Tonight I noticed that in a React 0.12 codebase of mine, entities were rendering as "Â " in Mobile Safari. After a quick search I came across this StackOverflow answer which identifies the "Â " output as a UTF-8 formatted non-breaking space character being interpreted as ISO-8859-1.
To resolve this problem, putting…
…after my <head> element did the trick. While explicitly marking your webpages as UTF-8 encoded has been a best practice for a while now, I learned the hard way today that it’s a requirement when working with React.
Interestingly, this problem was apparent in Mobile Safari on OSX but not Chrome on Linux. This made it present much later in QA. Another good reason not to leave the choice up to the browser!
Myo is a wireless armband that uses electromyography to detect and recognize hand gestures. When paired with a computer or smartphone, gestures can be used to trigger various application-specific functions.
When their marketing video made the rounds in 2013, I remember one specific demo made my jaw drop: touch-free video control. The video shows a man watching a cooking instructional video while cutting some raw meat. Being able to pause and rewind the video simply by raising his hand was a solution to an interaction problem I’ve had countless times, such as listening to podcasts while doing chores, or watching videos while eating a sandwich.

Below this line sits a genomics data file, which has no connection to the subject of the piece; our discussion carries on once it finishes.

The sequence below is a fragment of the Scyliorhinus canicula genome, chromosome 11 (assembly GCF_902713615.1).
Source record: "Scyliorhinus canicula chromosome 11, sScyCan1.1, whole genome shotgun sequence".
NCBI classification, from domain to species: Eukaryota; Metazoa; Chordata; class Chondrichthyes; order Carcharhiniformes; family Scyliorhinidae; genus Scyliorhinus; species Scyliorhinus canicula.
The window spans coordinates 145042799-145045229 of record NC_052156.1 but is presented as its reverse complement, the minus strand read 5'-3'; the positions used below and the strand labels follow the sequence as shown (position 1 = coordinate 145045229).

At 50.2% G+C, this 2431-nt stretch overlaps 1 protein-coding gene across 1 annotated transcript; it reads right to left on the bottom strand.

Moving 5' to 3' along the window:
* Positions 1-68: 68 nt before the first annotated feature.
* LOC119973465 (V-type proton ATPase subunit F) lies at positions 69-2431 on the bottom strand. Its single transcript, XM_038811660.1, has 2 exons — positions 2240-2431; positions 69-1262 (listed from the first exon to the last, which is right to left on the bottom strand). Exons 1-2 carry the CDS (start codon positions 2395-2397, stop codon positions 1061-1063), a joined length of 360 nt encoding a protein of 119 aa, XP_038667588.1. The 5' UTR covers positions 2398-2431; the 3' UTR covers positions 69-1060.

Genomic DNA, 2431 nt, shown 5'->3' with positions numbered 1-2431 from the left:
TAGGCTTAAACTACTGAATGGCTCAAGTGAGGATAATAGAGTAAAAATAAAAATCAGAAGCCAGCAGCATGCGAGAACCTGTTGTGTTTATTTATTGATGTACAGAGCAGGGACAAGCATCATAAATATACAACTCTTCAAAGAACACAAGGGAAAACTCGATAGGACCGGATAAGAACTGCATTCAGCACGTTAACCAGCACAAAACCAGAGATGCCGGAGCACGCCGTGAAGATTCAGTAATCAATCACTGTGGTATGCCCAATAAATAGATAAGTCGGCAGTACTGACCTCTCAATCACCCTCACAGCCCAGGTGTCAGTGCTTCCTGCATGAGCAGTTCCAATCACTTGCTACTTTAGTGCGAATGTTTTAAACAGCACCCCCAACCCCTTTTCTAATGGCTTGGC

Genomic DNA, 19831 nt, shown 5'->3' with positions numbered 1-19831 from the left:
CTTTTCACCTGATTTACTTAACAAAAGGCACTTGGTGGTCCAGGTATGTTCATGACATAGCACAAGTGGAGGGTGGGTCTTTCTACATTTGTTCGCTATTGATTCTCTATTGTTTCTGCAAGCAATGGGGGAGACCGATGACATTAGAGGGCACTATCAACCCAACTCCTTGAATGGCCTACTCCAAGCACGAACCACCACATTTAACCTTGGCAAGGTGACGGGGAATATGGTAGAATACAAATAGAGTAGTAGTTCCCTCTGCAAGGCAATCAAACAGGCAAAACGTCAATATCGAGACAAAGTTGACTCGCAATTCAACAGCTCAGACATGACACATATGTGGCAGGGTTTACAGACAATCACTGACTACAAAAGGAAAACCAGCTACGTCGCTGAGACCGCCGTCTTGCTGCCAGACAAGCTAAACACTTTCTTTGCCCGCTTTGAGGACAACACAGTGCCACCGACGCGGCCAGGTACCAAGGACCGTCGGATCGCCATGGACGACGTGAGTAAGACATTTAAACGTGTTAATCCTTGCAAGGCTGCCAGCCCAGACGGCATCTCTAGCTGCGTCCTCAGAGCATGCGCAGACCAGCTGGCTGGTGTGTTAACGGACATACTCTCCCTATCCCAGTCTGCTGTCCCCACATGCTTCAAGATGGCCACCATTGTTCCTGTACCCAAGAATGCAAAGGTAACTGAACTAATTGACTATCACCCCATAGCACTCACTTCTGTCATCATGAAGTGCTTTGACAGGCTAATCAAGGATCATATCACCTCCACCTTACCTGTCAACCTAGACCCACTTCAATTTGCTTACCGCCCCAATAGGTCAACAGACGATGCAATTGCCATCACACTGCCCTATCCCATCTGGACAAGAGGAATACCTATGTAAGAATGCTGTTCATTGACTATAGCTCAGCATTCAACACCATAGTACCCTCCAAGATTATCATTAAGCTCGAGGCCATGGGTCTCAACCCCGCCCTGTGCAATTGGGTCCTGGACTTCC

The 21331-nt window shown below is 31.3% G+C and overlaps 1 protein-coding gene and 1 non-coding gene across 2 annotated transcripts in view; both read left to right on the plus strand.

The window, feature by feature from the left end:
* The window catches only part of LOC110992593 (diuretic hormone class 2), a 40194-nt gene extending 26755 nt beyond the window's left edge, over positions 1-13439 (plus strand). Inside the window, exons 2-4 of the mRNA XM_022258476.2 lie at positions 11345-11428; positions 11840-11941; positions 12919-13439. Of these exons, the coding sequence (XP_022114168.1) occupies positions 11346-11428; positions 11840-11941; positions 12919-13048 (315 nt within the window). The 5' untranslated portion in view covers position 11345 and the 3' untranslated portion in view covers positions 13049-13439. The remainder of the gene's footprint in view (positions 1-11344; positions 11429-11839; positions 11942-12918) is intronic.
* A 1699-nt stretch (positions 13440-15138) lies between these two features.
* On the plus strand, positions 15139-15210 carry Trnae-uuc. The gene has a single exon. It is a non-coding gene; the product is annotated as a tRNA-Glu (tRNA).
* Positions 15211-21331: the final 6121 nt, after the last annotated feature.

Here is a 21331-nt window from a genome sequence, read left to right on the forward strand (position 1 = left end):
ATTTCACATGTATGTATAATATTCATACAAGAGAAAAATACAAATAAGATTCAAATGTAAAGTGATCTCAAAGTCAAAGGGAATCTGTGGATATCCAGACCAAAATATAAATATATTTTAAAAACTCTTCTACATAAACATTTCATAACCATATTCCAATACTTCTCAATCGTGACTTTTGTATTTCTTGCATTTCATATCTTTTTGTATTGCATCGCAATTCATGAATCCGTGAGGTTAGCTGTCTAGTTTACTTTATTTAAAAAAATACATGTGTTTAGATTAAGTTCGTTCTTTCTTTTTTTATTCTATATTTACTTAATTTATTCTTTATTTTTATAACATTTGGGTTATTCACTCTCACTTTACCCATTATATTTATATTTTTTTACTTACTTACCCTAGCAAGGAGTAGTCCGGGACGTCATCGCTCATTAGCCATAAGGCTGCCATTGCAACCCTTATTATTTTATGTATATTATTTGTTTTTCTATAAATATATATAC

I ordered a Myo back in March 2013 and deferred shipment until their consumer design was ready. It was a nice surprise to return home from holiday travels to find a Myo waiting for me. :)
Unfortunately there is no official Linux support yet (though there’s a proof of concept from a hackathon). On Windows and OSX, there’s a pretty elegant Lua scripting environment in the SDK which is used to write “connector” integrations. Lua scripts are selected based on the currently active app to trigger mouse/keyboard actions from gestures. This is a neat approach. It enables developers and tinkerers to do a bunch of the legwork writing and designing integrations, while wrapping the complex parts (gesture recognition / mouse control / keyboard automation) in a cross-platform manner.
I was happy to see some web browser integration already built, but upon further inspection there were a few different behaviors which would be more to my liking. I was delighted to discover that I could simply open up the web browser connector and hack the high-level Lua code into the controls I wanted. I added a gesture to take control of the mouse, as well as some special cases for controlling video playback.
While the gesture recognition doesn’t always work perfectly (probably a matter of training both myself and the armband better), when everything works properly, the results are pretty sublime:
I’ll be posting my scripts and future tinkerings in a myo-scripts repo on GitHub.